Ugandan academic wins prestigious Hideyo Noguchi Africa Prize

Categories: Leadership.

A host of organisations have sent their congratulations to Dr Alex Godwin Coutinho, the Executive Director of the Infectious Diseases Institute at Makerere University, who has won the Hideyo Noguchi Africa Prize.

The Hideyo Noguchi Africa Prize honours individuals or organisations with outstanding achievements in the fields of medical research and medical services that combat infectious diseases in Africa.

Every year, approximately one million people living with HIV and AIDS live and die without treatment for moderate to severe pain. People living with HIV can benefit from palliative care from the moment of diagnosis, not just towards the end of their lives.

Dr Coutinho is the former director of TASO and has over 30 years experience in the field. He has also played a prominent role in the establishment and development of the
Global Fund. He was recently profiled in AllAfrica as:

An active and compassionate clinician, treating thousands of HIV and AIDS patients at a time when there was a lot of stigma and fear. He mentored hundreds of health workers, trained a cross-section of community care givers, pioneered programs and established clinical facilities with HIV services.”

The World Health Organization honoured Dr Coutinho highlighting his role, “advising us [The WHO] on our international efforts to increase HIV prevention, treatment, care and support services”. They concluded, “HIV services around the world have greatly benefited from [his] contributions.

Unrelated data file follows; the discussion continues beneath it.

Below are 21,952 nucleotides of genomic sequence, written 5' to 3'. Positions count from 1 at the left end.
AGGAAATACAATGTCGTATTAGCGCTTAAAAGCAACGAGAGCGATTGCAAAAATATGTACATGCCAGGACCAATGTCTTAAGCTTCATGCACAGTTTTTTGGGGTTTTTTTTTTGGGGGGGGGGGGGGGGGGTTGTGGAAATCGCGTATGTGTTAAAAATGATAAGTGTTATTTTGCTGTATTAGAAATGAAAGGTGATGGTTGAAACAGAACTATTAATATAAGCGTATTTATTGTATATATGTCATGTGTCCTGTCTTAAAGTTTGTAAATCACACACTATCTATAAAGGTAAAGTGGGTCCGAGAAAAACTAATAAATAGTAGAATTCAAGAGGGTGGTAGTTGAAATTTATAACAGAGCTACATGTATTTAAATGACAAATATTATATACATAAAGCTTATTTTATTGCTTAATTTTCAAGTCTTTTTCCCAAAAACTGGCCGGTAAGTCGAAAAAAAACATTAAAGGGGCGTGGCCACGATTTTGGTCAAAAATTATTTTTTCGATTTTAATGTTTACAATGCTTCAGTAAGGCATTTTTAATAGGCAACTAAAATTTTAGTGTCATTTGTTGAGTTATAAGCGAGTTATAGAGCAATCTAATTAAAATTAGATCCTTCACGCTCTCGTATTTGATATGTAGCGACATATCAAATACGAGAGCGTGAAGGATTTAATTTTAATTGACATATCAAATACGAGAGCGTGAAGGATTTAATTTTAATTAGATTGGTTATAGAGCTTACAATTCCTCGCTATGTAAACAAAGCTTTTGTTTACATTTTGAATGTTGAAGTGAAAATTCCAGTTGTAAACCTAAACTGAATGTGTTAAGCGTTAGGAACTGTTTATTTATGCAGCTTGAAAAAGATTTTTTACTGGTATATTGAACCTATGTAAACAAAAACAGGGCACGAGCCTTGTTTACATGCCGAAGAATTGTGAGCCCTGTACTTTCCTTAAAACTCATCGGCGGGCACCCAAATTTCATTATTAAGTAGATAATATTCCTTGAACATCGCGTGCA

In awarding the prize, the Japanese government praised Dr Coutinhou for “his pioneering efforts to expand access to life-sparing medicine for people infected with HIV.

They continued, “Dr Coutinho’s efforts focused on the needs of the poorest of the Africa’s poor, bringing AIDS care to thousands of individuals long underserved for all forms of health care, thus serving as a model of applicable for a broader range of medical exigencies.”

The Executive Director of the African Palliative Care Association (APCA), Dr Emmanuel Luyirika, offered his personal congratulations to Dr Coutinho saying, “Dr Coutinho is both a good personal friend and a wonderful clinician. I struggle to think of someone who deserves this award more. He has dedicated his life to work on behalf of others. I am delighted that the Japanese government has chosen to recognise this astonishing altruistic work.” 

Dr Coutinho has been joint awarded the prize with Dr Piot from Belgium “for his pivotal research on viruses and diseases endemic to much of the African continent, including HIV and Ebola.” 

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